Letter: Choosing Udall to move us forward
October 14, 2014
I have known Mark Udall most of my life. He didn't get gray hair by taking the easy way out. He earned it as a senior senator, fighting for and working hard to protect Colorado's air, water and land. Udall championed the issues many Coloradans are most proud of, a clean energy economy.
In this year's race for the Senate, Udall's opponent, Congressman Cory Gardner, has been taking unexpected departures from his long-held views in an attempt to appear less extreme to Colorado voters. In general, Republicans have begun to embrace more moderate policies to soften their image. Don't be fooled.
Gardner released an ad taking credit for writing a law that "launched Colorado's clean energy economy." He failed to mention, however, that the legislation he's talking about, a bill that created the Clean Energy Development Authority, didn't fund a single project and had no impact on the development of Colorado's clean energy industry.
The Clean Energy Development Authority was intended to assist in the financing of clean energy projects. Gardner supported the bill as a member of the State House. But, according to its own annual reports, the authority "doesn't have an executive director or other employees," "hasn't financed or refinanced any projects" and "will not develop a three-year plan or mission statement." And, get this, the authority was repealed in 2012.
Gardner has been caught red-handed touting a dead measure that did nothing for Colorado's energy industry. Even 9News exposed this falsehood a couple weeks ago. What did Gardner's campaign say in response? According to his spokesman, "Cory says that he co-wrote a law to launch our state's green-energy industry, not that launched it." It seemed a blatant attempt to intentionally deceive voters and alter the facts.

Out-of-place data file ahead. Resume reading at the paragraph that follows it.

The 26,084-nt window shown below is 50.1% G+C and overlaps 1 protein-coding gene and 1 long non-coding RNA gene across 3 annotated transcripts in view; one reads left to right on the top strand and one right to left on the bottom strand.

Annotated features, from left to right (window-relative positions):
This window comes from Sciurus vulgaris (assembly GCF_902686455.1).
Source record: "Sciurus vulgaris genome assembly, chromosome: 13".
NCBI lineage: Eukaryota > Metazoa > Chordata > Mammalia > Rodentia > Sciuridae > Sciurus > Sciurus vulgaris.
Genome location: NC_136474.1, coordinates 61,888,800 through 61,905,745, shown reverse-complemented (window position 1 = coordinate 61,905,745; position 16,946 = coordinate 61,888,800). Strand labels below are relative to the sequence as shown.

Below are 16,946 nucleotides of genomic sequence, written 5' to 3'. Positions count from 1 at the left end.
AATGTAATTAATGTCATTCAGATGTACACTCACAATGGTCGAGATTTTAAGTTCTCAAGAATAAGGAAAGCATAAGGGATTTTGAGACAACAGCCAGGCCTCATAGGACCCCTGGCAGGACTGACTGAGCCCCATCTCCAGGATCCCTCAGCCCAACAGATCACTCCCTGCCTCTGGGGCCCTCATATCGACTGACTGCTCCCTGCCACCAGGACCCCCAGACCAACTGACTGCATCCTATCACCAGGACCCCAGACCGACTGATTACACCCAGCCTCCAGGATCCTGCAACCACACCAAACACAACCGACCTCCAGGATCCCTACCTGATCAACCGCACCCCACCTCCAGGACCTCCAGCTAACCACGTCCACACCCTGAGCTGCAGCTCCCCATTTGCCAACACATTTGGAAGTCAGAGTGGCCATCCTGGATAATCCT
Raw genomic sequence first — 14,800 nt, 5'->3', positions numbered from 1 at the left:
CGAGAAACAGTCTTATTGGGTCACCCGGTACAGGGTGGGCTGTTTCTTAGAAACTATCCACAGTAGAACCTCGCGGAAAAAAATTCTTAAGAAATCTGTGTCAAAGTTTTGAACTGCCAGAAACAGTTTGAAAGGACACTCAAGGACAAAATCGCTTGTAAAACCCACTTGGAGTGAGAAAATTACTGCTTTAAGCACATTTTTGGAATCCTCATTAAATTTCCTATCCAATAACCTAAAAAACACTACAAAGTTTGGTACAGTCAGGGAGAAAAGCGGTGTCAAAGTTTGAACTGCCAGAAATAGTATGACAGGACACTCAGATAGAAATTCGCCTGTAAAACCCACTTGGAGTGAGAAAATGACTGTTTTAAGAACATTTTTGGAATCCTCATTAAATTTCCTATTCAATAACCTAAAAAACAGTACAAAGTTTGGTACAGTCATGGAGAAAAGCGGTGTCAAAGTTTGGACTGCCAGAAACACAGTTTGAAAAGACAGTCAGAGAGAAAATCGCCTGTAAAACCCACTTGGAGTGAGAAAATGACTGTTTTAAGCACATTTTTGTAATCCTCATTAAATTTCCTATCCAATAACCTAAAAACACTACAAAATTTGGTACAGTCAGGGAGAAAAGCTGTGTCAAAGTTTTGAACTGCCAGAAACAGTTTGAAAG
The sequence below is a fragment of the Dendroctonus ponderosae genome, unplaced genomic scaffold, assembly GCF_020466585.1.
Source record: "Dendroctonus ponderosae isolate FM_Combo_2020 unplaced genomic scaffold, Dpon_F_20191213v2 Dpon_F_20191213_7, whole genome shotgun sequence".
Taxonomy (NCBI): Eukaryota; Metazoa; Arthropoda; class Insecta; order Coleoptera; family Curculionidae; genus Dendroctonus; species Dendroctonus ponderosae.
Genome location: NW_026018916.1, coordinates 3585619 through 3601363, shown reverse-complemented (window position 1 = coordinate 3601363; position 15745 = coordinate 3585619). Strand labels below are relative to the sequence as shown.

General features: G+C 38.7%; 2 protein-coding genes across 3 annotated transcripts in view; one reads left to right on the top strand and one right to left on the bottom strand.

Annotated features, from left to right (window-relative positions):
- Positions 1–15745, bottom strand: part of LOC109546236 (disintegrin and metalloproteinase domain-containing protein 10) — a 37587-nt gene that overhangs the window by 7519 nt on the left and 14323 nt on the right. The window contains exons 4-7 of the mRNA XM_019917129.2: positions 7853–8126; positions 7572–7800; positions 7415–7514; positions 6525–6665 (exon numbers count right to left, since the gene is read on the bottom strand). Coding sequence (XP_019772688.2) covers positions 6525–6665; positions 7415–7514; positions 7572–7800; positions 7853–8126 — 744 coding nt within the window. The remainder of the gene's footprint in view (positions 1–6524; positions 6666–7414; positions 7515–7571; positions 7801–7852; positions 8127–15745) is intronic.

What's widely perceived as launching our state's new energy economy is the renewable-energy standard, which mandated that by 2020, 30 percent of energy from state-owned utilities be produced from renewable sources. One of the foremost champions of the standard was none other than then-Rep., now Sen. Udall. The fact is, Gardner opposed the standard, as did most Republicans in 2004.
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This is just one example of the striking contrast between Udall and Gardner. A recognized expert on energy issues, Udall's leadership has helped make Colorado a model for the nation on smart energy policy. Throughout his career, Udall has pushed to responsibly develop Colorado's abundant energy resources — from clean-burning natural gas to renewables like wind, solar, small hydroelectric and geothermal power. This balanced approach to energy development helps grow our economy, create good-paying Colorado jobs and puts us on the path toward true energy independence.
Udall also successfully led the effort to renew the Production Tax Credit in 2012, urging his colleagues in the Senate to pass its extension. This crucial measure supports about 5,000 jobs in Colorado and gives manufacturers the certainty they need to continue creating jobs and making millions of dollars in capital investments.
This highly contested Senate race has huge consequences, not only for the State of Colorado, but for our nation, as well. If lost, it would mean a step back to a fossil fuel-based economy, the loss of valuable water from the Western Slope and our policies hauled backward into a 1950s agenda by a famed climate-change denier. Nov. 4 we all have the honor of voting to decide which direction we want to move in. I'm choosing a move forward into 2015 by voting for Mark Udall.
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